Salem attributes the alarming unemployment rate to a combination of factors, including “attitudinal barriers” held both by people with disabilities and the business community and laws that govern Social Security disability benefits — passed with good intentions — that deter people from working.
“One day, you have health care, a roof over your head and an income. The next, if you have a job, it’s all taken away, because your benefits end if you make over $800 or so a month,” says Salem, the founding partner of the Tampa based Salem Law Group, whose practice focuses on business and governmental affairs. He was lobbying Congress to change those laws when a conversation with a senator and the wife of a congressional leader on the importance of listening to constituents convinced him to broaden his approach.
Shortly after that conversation, in 2002, Salem founded Enable America, which he leads as chairman and CEO.
“We realized we needed, in essence, a community-building, grassroots organization to coalesce people with disabilities,
community-based organizations, caregivers, and families to work together to accomplish their common goals, which can be blurred by focusing on the welfare of individuals — the very real need to keep food on the table and just survive,” he says.
Encouraging different constituent groups to network to help achieve their various objectives, Salem and Enable America have issued a direct challenge to people with disabilities and their advocates. “Do not allow the ‘haves’ to be in charge of what the ‘have-nots’ can do. Be a participant — not a spectator,” he says.
That’s how Salem has approached his own life and career since losing his sight as a teenager after being hit with a baseball. As Duke Law’s first blind graduate, he recalls the support of former associate dean Frank “Tom” Read ’63, the faculty, and his classmates as he utilized books on tape — reel-to-reel — and had seven undergraduate readers to assist him in law school. He even learned to listen to two readers speaking at the same time.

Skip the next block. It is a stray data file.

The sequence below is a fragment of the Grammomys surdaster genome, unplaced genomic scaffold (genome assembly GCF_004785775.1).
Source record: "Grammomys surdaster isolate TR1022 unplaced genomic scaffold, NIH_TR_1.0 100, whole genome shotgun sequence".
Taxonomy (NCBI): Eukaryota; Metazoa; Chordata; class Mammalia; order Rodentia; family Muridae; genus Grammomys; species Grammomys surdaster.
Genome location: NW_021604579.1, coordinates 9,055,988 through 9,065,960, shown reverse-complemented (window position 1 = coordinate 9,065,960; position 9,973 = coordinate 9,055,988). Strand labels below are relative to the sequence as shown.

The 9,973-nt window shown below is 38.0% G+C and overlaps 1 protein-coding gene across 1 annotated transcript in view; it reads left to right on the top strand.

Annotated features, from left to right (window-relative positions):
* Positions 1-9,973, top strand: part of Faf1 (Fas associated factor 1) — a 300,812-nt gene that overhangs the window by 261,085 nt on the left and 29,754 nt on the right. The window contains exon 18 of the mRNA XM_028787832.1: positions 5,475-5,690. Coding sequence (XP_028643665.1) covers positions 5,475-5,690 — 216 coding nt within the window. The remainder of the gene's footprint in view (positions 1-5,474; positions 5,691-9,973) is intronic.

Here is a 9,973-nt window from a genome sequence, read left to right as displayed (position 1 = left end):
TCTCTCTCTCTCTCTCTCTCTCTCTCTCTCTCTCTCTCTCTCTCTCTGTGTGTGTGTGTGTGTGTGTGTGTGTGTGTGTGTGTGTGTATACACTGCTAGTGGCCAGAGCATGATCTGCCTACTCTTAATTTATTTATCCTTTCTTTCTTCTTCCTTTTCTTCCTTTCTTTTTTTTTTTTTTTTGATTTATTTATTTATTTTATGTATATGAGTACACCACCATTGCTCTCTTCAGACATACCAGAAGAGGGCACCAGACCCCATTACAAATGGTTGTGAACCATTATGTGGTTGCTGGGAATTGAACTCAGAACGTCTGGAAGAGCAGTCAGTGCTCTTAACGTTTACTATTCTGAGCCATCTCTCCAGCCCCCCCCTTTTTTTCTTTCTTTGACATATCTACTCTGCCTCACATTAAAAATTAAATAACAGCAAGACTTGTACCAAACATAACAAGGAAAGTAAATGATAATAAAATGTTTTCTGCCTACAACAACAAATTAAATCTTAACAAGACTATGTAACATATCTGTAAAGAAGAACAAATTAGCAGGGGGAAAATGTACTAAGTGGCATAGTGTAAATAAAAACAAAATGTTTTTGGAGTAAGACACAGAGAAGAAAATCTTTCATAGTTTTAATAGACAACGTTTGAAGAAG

“The situation required that we resort to as much innovative effort and technology utilization as possible. Another good lesson was learning to work with other people carefully and to recognize that as part of life and business,” says Salem. He praises mentors Walter Dellinger and William Van Alstyne, the four law deans with whom he’s worked, and then-Duke president Terry Sanford, for whom he served as speechwriter in his third year of law school.
Enable America not only teaches people with disabilities about available resources, it also provides services that can immediately improve lives. The organization’s on-the-job employment mentoring program is one example. People with disabilities are matched with businesses that are committed to improving diversity and expanding the talent of their workforce. In conjunction with that effort, November was declared “Disabled Veteran Employment Mentoring Month,” with Enable America facilitating mentoring programs aimed specifically at helping veterans find jobs.
“Great things can happen in just one day on the job,” says Salem. “That one day opens the eyes of both the person with a disability and the employer, and also helps caregivers realize that there is life beyond disability in a world that is ever-changing with technology and opportunity. Even in this recession, there’s high demand for a skilled, dedicated, committed work force, and often, once everybody’s over the fear factor, businesses understand that this is not a charitable thing they’re doing.”
While employment mentoring can begin with a single day at work, employers have the option to expand the opportunity into longer internships that can last a number of weeks, or make an immediate hire. Enable America’s November mentoring program in San Antonio is a perfect example of that. On a Thursday, a disabled veteran was a mentee at a Clark/Hunt construction site. By the following Monday, he was hired and on the job as a paid employee.
Enable America has expanded from its base in Tampa to include key markets in Raleigh, Texas, New York, and Washington, D.C. “All the areas into which we’re expanding have common characteristics — a cultural willingness to receive and work with new people and, in turn, new ideas,” says Salem, a North Carolina native.
An honorary life member of the Law School’s Board of Visitors, Salem also is actively involved in organizations such as the National Eye Institute and the National Organization on Disability. At 62, he regards his own life as so rich and challenging that he is eager to facilitate the same opportunities for career and personal success for others with disabilities.
“The systemic problems, attitudinal barriers, and the need for significant change create a landscape that is a long and difficult road to travel,” he says. “But we’ll keep going because we don’t want to live as observers of what other people doing — we want into the American dream.”